There’s perhaps no better way to understand golfer Guan Tianlang’s accomplishment at the 2013 Masters this April than to let the cold, hard numbers tell the story:
At all of 14 years old, he was the youngest person to play the Masters—arguably the most prestigious sporting event in the world—by more than two years. He was 18 years younger than Adam Scott, the eventual winner, and more than 20 years younger than the average age of the field. His 58th-place finish in a field of more than 100 not only made him the best-finishing amateur in the tournament, but left him ahead of 13 different major winners. And all this after he was assessed a one-stroke penalty for slow play.
Guan had traveled from China to prepare for the Masters three weeks before the tournament, earlier than the other competitors, and played dozens of practice rounds with a local caddie carrying his bag.
“I tell you what: he hits it good. Think about it. He’s not even in high school yet,” said Tiger Woods, who played a practice round with Guan, at a press conference. That feeling was echoed by Gary Player, another golfing legend: “It is just incredible. If I had been in his position when I was 14, I would have been in tears.”
Guan may be the latest young phenomenon to rock the golfing world, but he’s by no means the first. Indeed, in a game where players can continue to compete at the top level well into their 40s and 50s, those who find themselves immortalized in the game’s history books often burst into the limelight, like Guan, at an early age. Golf certainly isn’t the only sport where future icons can make headlines at a young age, but it is among the friendliest to younger players. In golf, it doesn’t matter how old you are: if you’re good enough to qualify, you can play.
Jack Nicklaus was the first prodigy in the post–World War II era. During his three and a half years at Ohio State, Nicklaus won two U.S. Amateur Championships and an NCAA tournament, and shot the lowest score by an amateur in the U.S. Open, finishing second overall in 1960 at 20 years old, just two shots behind the eventual winner. As a pro, he went on to win 18 majors—more than anyone in history.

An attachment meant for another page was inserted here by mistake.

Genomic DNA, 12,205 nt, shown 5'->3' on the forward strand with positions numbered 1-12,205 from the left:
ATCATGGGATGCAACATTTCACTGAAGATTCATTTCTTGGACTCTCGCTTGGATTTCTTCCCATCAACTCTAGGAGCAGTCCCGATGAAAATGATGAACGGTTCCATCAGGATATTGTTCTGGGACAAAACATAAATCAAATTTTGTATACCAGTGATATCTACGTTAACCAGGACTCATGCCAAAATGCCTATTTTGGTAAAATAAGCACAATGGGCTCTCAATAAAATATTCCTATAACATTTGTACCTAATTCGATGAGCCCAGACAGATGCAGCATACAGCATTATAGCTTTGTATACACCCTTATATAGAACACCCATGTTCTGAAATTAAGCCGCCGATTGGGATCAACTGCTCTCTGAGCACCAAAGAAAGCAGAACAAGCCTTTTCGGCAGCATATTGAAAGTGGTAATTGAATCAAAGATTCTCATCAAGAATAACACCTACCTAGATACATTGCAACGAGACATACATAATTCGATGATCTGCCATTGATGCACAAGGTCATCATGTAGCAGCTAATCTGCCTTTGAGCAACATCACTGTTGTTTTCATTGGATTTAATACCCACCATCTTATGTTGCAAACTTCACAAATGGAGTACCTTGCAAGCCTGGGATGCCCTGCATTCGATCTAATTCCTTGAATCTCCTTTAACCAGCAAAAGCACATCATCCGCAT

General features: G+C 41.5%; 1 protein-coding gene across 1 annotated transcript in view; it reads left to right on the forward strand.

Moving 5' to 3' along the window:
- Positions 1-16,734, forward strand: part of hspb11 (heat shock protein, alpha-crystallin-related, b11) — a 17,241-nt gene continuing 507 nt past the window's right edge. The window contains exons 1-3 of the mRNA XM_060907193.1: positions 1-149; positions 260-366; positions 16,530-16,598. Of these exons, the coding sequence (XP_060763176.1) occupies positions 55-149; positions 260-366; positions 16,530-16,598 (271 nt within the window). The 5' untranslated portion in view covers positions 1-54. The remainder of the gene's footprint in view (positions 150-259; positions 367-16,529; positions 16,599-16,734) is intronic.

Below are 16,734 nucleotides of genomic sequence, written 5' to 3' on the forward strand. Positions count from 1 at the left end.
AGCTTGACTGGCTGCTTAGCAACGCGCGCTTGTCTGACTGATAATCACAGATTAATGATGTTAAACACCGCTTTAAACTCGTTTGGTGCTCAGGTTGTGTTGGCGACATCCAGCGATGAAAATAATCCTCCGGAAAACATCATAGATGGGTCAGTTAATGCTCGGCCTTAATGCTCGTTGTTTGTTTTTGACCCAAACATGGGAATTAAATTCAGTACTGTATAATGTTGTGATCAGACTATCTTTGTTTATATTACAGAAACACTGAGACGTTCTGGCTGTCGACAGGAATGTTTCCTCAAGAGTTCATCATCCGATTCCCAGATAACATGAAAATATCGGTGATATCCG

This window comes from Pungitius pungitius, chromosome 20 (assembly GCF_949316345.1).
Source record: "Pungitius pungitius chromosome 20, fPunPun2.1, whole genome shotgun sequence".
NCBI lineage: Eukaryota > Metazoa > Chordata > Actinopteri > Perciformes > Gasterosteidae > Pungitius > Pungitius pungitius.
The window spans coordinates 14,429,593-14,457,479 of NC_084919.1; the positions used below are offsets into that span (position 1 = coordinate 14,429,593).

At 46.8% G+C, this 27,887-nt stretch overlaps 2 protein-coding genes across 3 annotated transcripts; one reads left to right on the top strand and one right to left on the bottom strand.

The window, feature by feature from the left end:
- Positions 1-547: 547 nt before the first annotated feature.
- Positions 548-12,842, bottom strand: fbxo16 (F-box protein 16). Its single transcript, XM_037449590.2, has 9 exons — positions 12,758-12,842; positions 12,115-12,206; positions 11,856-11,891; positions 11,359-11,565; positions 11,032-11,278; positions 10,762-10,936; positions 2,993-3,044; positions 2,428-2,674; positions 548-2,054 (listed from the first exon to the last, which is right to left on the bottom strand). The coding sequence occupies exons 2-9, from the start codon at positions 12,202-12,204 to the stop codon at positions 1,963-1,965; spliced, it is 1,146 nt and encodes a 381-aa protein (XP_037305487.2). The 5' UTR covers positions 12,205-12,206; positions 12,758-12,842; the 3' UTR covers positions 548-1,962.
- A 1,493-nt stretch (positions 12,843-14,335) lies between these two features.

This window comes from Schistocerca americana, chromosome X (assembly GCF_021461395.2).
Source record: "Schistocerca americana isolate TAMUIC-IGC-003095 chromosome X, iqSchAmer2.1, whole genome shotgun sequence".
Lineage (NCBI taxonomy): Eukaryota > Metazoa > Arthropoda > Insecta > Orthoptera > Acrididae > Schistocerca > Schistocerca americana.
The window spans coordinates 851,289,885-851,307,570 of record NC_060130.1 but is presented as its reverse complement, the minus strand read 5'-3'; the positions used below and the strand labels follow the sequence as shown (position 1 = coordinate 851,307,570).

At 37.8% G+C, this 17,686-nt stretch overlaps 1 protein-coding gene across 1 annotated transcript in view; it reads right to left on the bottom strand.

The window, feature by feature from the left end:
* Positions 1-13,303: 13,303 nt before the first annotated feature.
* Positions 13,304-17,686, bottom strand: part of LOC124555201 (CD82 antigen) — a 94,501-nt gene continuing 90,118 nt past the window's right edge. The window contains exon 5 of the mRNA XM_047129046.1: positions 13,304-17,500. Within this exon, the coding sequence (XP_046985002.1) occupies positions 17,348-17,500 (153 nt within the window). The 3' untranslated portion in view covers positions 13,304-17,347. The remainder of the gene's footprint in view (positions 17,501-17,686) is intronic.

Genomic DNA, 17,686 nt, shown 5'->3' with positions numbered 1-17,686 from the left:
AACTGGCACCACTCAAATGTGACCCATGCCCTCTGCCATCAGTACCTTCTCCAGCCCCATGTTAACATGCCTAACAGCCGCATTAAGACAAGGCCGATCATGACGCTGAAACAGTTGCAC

Woods cemented his status as golf’s next protégé between the ages of 15 and 20, when he won an unprecedented six consecutive USGA championships, the biggest tournaments for amateur golfers in the U.S. Opting to turn pro rather than finish his final two years at Stanford, Woods has so far won 77 PGA Tour events and 14 major championships, all by age 37.
And now the latest crop of young golfing protégés is beginning to emerge. Rory McIlroy, a 23-year-old from Northern Ireland, already has two majors to his name and has been dueling Woods for the No. 1 spot in the world rankings. Twenty-six-year-old Keegan Bradley is one of the brightest young American talents, earning that reputation with his first major victory in 2011. And, of course, there’s Guan. But so far, he’s staying modest.
“Everything needs to improve,” said Guan about his game. “The whole week is great for me. I’m really enjoying it and having fun, and hopefully I played some good golf.”